apple m1 chip
Apple’s M1 chip is the target of a new type of malware.

In November 2020, Apple unveiled a sleight of new computers that were powered by the company’s first-ever in-house silicon: The Apple M1 chip.

By early 2021, it looks like Apple’s line of new computers has already been breached by a malicious set of software nicknamed “Silver Sparrow.” Just shy of 30,000 of Apple’s new computers have already been infected, according to the security firm Red Canary, primarily in the United States, United Kingdom, Canada, France, and Germany.

The infected machines range from the Mac Mini desktop to the latest version of Apple’s laptops. Both the latest MacBook Air and 13-inch MacBook Pro are powered by M1 chips.

Notably, security researchers have yet to observe the Silver Sparrow malware actually doing anything harmful. 

“Though we haven’t observed Silver Sparrow delivering additional malicious payloads yet,” Tony Lambert, an analyst at Red Canary intelligence, wrote in a blog post. “Its forward-looking M1 chip compatibility, global reach, relatively high infection rate, and operational maturity suggest Silver Sparrow is a reasonably serious threat, uniquely positioned to deliver a potentially impactful payload at a moment’s notice.”

Though viruses are uncommon on Apple’s computers, a variety of other malicious software impacts Macs. The best way to protect yourself is to use free software from companies like Malwarebytes, which scans your computer and quarantines harmful software.

Got a tip? Contact Insider senior correspondent Ben Gilbert via email (bgilbert@insider.com), or Twitter DM (@realbengilbert). We can keep sources anonymous. Use a non-work device to reach out. PR pitches by email only, please.

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Cybersecurity firm Malwarebytes was hacked by ‘Dark Halo,’ the same group that breached SolarWinds last year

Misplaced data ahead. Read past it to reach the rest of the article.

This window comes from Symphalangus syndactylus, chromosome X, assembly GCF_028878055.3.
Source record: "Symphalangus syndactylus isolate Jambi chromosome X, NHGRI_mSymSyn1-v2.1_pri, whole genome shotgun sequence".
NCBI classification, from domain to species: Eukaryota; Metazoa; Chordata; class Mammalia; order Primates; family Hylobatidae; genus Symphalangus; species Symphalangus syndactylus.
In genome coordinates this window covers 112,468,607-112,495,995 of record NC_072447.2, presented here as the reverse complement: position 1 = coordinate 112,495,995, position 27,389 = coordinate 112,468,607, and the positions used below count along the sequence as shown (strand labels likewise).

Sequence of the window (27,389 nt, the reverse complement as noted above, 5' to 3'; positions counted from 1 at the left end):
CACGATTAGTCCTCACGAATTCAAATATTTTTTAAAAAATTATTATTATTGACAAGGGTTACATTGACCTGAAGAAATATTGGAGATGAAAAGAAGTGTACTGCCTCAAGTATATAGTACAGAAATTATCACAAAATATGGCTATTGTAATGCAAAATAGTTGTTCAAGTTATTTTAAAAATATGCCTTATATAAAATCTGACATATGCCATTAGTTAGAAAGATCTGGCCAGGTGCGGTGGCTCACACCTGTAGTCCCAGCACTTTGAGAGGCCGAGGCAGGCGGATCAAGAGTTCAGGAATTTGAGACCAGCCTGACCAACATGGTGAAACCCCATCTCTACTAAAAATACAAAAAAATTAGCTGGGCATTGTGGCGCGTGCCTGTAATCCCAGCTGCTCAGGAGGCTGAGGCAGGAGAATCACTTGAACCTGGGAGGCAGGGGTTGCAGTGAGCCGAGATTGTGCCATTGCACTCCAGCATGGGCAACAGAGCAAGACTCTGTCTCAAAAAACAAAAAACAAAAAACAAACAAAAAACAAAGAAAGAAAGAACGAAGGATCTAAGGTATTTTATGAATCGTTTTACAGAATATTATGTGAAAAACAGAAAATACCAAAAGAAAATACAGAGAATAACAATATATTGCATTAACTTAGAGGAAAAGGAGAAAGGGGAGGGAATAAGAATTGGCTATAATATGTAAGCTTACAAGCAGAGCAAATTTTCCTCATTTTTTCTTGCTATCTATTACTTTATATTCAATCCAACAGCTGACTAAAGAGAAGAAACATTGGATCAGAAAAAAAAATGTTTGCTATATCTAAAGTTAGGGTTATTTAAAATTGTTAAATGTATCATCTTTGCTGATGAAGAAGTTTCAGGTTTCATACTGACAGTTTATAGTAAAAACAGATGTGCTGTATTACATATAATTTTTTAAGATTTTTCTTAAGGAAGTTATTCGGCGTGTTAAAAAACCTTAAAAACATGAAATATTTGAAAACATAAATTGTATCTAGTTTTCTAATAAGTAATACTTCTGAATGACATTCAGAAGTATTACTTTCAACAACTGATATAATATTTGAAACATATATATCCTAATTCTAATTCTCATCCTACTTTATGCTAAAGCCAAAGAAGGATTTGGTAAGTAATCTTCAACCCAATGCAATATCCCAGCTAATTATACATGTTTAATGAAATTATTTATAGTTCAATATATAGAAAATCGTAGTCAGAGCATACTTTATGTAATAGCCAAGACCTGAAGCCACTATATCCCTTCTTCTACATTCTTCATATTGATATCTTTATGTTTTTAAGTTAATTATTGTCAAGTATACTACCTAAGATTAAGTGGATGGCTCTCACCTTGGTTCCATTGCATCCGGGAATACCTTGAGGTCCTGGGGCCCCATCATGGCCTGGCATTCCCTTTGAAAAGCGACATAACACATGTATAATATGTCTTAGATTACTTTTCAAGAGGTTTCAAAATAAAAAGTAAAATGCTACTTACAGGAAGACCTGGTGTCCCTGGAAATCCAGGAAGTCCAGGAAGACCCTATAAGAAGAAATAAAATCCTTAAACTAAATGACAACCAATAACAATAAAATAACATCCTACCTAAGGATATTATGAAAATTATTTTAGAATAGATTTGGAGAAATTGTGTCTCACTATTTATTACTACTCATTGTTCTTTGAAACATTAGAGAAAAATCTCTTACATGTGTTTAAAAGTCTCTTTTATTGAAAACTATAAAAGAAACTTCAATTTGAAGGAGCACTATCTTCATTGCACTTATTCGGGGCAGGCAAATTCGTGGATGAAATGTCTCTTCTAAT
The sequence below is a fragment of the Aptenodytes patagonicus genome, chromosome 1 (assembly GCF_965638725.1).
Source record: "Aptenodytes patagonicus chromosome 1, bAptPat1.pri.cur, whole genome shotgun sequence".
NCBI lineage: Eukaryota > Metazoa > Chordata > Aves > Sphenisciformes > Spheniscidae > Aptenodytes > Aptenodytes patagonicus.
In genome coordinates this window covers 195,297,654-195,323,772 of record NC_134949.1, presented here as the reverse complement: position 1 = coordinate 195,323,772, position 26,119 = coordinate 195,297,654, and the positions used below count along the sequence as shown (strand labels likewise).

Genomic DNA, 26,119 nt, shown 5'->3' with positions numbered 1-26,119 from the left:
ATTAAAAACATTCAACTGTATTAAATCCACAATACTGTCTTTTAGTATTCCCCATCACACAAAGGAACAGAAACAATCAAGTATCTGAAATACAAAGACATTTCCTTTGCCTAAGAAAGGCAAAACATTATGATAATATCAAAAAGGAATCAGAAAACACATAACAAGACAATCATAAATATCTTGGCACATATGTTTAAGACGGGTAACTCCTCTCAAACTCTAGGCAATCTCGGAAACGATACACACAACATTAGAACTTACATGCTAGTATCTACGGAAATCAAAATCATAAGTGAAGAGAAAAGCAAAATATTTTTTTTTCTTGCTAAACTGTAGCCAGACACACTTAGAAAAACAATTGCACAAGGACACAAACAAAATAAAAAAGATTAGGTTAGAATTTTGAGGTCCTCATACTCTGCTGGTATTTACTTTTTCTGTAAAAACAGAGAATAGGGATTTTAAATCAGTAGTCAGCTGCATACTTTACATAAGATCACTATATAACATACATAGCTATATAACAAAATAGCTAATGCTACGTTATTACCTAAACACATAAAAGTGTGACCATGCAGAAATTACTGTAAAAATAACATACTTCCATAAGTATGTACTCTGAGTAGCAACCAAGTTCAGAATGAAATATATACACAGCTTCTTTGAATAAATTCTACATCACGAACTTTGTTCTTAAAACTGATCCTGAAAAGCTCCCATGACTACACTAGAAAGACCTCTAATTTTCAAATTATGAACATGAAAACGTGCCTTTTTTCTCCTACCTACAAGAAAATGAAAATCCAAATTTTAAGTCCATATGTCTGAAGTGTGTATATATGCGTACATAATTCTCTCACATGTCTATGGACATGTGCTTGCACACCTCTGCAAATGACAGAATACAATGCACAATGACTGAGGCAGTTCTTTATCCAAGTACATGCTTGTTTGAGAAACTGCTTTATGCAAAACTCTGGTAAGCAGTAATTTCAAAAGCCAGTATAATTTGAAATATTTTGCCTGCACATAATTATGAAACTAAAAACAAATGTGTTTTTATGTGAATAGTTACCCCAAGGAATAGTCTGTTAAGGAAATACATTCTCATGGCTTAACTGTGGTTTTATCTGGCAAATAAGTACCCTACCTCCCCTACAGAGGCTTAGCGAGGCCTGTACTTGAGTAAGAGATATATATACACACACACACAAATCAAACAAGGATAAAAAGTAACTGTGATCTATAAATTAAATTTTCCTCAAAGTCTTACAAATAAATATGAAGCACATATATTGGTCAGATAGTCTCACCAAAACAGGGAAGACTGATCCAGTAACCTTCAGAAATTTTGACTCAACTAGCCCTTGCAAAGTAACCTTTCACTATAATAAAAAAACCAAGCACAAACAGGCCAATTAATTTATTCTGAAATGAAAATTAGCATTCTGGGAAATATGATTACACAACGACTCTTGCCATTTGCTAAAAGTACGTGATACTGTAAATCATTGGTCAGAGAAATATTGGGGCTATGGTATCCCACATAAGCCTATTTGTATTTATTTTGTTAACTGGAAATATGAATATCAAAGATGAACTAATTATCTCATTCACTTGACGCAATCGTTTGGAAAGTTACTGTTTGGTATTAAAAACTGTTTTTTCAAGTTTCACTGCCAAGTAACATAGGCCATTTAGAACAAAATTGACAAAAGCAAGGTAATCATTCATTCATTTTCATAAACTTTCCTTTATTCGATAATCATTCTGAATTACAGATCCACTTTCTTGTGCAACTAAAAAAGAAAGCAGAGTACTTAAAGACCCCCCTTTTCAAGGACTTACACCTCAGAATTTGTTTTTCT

computer hack cybercrime
  • SolarWinds hackers attacked cybersecurity firm Malwarebytes, ZDNet reported. 
  • The company’s software remains “safe to use,” the CEO said.
  • Malwarebytes adds to a growing list of firms attacked by the SolarWinds hackers.
  • Visit Business Insider’s homepage for more stories.

The same group that breached IT software company SolarWinds last year has hacked cybersecurity firm Malwarebytes, ZDNet reported, adding to the growing list of major security firms targeted by the group.

Malwarebytes said hackers used a weakness in the Azure Active Directory and malicious Office 365 applications to breach the company’s internal systems, according to ZDNet. The company said the situation was not related to the SolarWinds’ breach, as Malwarebytes doesn’t use any of their systems. 

The SolarWinds hack last year was a “supply chain attack” that led to breaches at US government agencies and other businesses. SolarWinds, FireEye, Microsoft, CrowdStrike and now Malwarebytes have all been targeted by UNC2452/Dark Halo, a group US agencies have said the Russian government is behind. 

Read more: Top federal cybersecurity experts explain why the SolarWinds cyberattack is such a big deal – and why it’s too soon to declare cyberwar

Malwarebytes was not immediately available for Insider’s request for comment.

Malwarebytes learned of the breach on December 15 from the Microsoft Security Response Center and has since investigated the matter. The company’s CEO Marcin Kleczynski told ZDNet the hacker only gained access to a limited subset of internal company emails and added that the “software remains safe to use.”

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Here’s a list of the US agencies and companies that were reportedly hacked in the suspected Russian cyberattack

hacker person keyboard cyber security
The full extent of the attack is not yet known.

  • Thousands of companies and US government agencies were at risk of being spied on for months following a sweeping cyberattack reportedly carried out by Russian hackers.